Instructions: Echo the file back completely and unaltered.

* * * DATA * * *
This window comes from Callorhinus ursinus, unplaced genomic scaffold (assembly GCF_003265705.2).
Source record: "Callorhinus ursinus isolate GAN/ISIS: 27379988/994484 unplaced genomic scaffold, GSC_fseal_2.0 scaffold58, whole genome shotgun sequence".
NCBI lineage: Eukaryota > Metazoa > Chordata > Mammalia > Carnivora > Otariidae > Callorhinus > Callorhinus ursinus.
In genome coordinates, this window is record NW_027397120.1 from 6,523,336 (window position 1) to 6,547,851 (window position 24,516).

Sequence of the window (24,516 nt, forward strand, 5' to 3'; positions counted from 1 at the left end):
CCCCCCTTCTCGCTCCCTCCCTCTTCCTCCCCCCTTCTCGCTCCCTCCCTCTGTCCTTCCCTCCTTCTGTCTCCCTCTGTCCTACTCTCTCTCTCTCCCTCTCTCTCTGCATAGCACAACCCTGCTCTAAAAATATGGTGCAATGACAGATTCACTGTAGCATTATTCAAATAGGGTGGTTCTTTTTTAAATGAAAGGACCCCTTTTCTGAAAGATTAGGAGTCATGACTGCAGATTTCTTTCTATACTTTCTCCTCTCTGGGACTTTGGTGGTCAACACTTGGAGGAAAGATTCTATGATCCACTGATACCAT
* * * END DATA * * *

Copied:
This window comes from Callorhinus ursinus, unplaced genomic scaffold (assembly GCF_003265705.2).
Source record: "Callorhinus ursinus isolate GAN/ISIS: 27379988/994484 unplaced genomic scaffold, GSC_fseal_2.0 scaffold58, whole genome shotgun sequence".
NCBI lineage: Eukaryota > Metazoa > Chordata > Mammalia > Carnivora > Otariidae > Callorhinus > Callorhinus ursinus.
In genome coordinates, this window is record NW_027397120.1 from 6,523,336 (window position 1) to 6,547,851 (window position 24,516).

Sequence of the window (24,516 nt, forward strand, 5' to 3'; positions counted from 1 at the left end):
CCCCCCTTCTCGCTCCCTCCCTCTTCCTCCCCCCTTCTCGCTCCCTCCCTCTGTCCTTCCCTCCTTCTGTCTCCCTCTGTCCTACTCTCTCTCTCTCCCTCTCTCTCTGCATAGCACAACCCTGCTCTAAAAATATGGTGCAATGACAGATTCACTGTAGCATTATTCAAATAGGGTGGTTCTTTTTTAAATGAAAGGACCCCTTTTCTGAAAGATTAGGAGTCATGACTGCAGATTTCTTTCTATACTTTCTCCTCTCTGGGACTTTGGTGGTCAACACTTGGAGGAAAGATTCTATGATCCACTGATACCAT